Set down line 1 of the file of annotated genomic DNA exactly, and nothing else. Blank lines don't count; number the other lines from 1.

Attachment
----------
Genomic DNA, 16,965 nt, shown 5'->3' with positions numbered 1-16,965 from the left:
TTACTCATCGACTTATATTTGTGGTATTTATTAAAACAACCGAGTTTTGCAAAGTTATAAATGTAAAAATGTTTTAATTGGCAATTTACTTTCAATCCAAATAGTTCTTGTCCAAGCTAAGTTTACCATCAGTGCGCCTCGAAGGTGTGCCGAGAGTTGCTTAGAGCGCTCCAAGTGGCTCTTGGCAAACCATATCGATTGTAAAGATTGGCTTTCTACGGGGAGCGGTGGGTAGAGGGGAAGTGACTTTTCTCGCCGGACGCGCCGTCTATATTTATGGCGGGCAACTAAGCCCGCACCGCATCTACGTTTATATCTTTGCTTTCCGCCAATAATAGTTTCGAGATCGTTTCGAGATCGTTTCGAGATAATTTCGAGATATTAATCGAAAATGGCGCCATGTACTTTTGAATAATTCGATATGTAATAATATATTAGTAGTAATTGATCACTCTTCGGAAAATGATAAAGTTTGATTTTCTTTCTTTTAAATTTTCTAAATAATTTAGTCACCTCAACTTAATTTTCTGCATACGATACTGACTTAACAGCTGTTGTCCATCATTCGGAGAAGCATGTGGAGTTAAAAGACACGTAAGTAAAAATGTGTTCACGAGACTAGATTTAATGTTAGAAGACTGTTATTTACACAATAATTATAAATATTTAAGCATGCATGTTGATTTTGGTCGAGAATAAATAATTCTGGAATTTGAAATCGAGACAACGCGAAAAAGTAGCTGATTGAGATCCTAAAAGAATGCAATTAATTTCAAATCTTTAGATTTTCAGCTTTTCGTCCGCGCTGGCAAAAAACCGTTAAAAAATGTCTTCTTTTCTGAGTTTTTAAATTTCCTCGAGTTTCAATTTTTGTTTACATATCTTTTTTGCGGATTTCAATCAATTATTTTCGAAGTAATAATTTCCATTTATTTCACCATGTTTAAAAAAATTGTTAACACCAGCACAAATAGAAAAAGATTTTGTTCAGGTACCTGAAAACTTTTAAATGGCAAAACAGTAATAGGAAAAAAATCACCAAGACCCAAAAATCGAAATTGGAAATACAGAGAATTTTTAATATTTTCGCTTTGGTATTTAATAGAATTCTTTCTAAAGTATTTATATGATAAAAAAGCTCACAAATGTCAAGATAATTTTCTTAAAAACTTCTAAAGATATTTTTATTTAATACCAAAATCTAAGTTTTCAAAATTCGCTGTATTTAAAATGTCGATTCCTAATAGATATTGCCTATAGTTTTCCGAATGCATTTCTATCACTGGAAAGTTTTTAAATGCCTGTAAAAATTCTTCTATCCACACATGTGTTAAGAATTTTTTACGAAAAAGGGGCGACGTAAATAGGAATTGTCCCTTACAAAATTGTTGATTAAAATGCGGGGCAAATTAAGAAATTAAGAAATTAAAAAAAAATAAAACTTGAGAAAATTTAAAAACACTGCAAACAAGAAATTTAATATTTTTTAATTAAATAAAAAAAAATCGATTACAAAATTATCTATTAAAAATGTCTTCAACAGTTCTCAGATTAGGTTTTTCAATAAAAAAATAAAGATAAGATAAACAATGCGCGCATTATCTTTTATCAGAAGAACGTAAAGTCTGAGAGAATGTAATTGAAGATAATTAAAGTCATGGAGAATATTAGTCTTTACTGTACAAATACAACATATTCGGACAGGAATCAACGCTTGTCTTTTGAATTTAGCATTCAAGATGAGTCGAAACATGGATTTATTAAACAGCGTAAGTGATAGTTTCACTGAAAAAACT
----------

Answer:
Genomic DNA, 16,965 nt, shown 5'->3' with positions numbered 1-16,965 from the left: